Monday, December 14, 2015

Samuel Beckett at his most Beckettian

I have been reading a few of Samuel Beckett's shorter stories, "Stories and Texts for Nothing", and I never cease to be impressed by the man's idiosyncratic and virtuoso command of the English language. And then I realized that the stories, like most of his later works, were originally written in French!
Beckett moved from Ireland to France in mid-career in the late 1930s, partly to escape from the prodigious shadow of fellow Irishmen James Joyce, and partly because he fell out with his mother. He played an active part in the French Resistance during the Second World War (preferring, in his words, "France at war to Ireland at peace"), and continued to live there for the rest of his life.
Beckett wrote most of his earlier works in English and then translated them into French. His later works, from about 1948 onwards and including many of his most famous pieces (like Waiting for Godot), were written in French and only then translated into English. He claimed that he wrote in French as it made it easier for him to write "without style".
The "Stories and Texts for Nothing", which date from the late 1950s but were not published in English until 1967, are written in the usual feverish and oppressive Beckettian style, full of pathos and grotesquerie. But, oh, the language!
An example of a typically consummate sentence from the first story, "The Expelled":
"This carriage [i.e. stiff, halting, accompanied by frequent falls] is due, in my opinion, in part at least, to a certain leaning from which I have never been able to free myself completely and which left its stamp, as was only to be expected, on my impressionable years, those which govern the fabrication of character, I refer to the period which extends, as far as the eye can see, from the first totterings, behind a chair, to the third form, in which I concluded my studies."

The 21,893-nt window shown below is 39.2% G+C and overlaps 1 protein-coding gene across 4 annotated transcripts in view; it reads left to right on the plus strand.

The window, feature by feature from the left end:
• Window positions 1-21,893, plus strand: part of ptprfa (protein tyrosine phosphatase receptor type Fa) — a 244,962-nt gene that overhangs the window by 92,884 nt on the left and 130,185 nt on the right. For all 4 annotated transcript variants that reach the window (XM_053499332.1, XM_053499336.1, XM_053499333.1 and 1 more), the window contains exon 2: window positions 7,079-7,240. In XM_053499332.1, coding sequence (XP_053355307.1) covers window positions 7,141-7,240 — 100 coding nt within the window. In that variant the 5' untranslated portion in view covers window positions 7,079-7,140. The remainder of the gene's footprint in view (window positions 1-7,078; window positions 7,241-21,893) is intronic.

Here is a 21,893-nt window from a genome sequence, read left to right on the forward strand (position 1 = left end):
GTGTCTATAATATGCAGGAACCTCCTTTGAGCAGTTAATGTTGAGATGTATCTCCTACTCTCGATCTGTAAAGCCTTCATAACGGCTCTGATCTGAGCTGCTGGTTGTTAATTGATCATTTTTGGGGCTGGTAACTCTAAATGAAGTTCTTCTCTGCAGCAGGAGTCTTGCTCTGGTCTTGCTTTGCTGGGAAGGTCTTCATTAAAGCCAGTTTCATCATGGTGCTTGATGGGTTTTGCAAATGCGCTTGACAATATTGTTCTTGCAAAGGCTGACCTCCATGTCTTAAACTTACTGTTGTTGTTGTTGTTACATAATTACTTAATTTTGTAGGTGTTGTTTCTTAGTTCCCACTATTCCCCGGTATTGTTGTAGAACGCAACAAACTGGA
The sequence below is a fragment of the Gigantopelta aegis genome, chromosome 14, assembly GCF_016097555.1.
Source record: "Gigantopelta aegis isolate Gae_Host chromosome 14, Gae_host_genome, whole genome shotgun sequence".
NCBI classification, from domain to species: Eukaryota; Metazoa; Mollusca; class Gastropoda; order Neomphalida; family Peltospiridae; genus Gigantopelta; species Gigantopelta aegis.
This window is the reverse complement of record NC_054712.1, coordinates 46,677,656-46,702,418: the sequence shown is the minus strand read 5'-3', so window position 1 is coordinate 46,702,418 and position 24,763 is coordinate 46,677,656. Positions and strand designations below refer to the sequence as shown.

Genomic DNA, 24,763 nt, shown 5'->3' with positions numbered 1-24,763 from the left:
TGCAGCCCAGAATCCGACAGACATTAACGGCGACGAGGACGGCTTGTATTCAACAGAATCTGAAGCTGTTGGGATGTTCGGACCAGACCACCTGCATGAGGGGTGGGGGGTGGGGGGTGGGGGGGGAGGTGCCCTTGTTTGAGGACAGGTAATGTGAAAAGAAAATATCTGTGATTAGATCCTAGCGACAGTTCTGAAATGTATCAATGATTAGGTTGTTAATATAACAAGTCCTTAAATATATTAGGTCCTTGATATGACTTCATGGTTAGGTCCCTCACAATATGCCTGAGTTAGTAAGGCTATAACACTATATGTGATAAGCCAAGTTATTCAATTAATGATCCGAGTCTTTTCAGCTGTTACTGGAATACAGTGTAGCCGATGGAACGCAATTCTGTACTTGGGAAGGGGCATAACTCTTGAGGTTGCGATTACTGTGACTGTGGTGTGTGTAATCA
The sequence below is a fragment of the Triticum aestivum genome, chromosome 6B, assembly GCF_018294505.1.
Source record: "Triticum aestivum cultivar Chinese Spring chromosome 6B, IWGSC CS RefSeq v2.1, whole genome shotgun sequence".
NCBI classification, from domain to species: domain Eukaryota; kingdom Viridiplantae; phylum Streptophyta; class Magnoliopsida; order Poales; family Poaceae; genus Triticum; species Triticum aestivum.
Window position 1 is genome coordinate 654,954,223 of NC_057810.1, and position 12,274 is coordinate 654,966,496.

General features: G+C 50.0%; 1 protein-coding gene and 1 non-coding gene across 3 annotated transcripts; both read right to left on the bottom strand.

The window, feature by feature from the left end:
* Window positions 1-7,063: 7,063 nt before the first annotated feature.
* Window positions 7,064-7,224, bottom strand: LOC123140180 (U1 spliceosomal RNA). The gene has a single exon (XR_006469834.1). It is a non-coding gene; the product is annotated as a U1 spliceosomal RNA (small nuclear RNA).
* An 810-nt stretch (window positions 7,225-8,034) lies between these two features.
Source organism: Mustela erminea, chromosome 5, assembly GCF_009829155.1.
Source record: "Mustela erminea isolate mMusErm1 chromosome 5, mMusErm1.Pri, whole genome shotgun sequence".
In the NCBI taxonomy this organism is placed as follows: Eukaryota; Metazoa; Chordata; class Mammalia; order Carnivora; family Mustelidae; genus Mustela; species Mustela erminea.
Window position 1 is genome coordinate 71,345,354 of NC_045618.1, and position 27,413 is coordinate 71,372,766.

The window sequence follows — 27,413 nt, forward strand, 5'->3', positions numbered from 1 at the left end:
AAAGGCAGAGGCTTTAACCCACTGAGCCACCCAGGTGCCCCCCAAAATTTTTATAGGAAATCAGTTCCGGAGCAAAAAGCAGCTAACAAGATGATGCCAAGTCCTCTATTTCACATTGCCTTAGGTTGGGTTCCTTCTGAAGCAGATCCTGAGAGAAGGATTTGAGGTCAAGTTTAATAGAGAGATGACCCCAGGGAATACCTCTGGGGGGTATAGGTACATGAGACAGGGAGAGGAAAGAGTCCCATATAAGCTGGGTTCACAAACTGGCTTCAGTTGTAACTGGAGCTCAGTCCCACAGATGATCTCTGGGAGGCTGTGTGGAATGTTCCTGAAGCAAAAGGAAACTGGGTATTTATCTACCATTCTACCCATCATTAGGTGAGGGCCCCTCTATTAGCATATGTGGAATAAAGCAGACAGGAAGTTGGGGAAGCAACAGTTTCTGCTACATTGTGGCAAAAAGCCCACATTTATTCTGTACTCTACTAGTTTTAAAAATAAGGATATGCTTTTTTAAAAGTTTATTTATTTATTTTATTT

The wording, sentence structure and vocabulary in Beckett's works is frequently obscure, eccentric or elliptic, and the "Stories and Texts for Nothing" are no exception. Once again, this is not due to poor translation, but is deliberate and wilful. Another brief example from "The Expelled".
"I saw the horse as with my eyes of flesh."
Say what? But, Beckett being Beckett, of course, you know full well that is exactly what he mean to say, as he meant to say it.
The thirteen shorter "Texts for Nothing" are even more stream-of-consciousness than the three "Stories", and if anything even more perplexing, e.g.:
"How long have I been here, what a question, I've often wondered. And often I could answer, An hour, a month, a year, a century, depending on what I meant by here, and me, and being, and there I never went looking for extravagant meanings, there I never much varied, only the here would sometimes seem to vary."
Maybe this is translated from the original French, but I feel it has nevertheless a certain intrinsic Irishness about it. I'm sure I can't be the only one to find myself reading the English text with an Irish brogue.
All the unmitigated and unrelenting angst and misery does get a bit wearing after a while, though, and one story starts to blur into another. As in most Beckett stories, nothing much happens in any of the "Stories and Texts for Nothing". The protagonists simply react to some limited set of circumstances, look back wistfully on (marginally) better times, and forge ahead with the depressing business of day-to-day existence. Thus, for example, after some pages of inconclusive ramblings and reminiscences, "The Expelled" concludes:
"I don't know why I told this story. I could just as well have told another."

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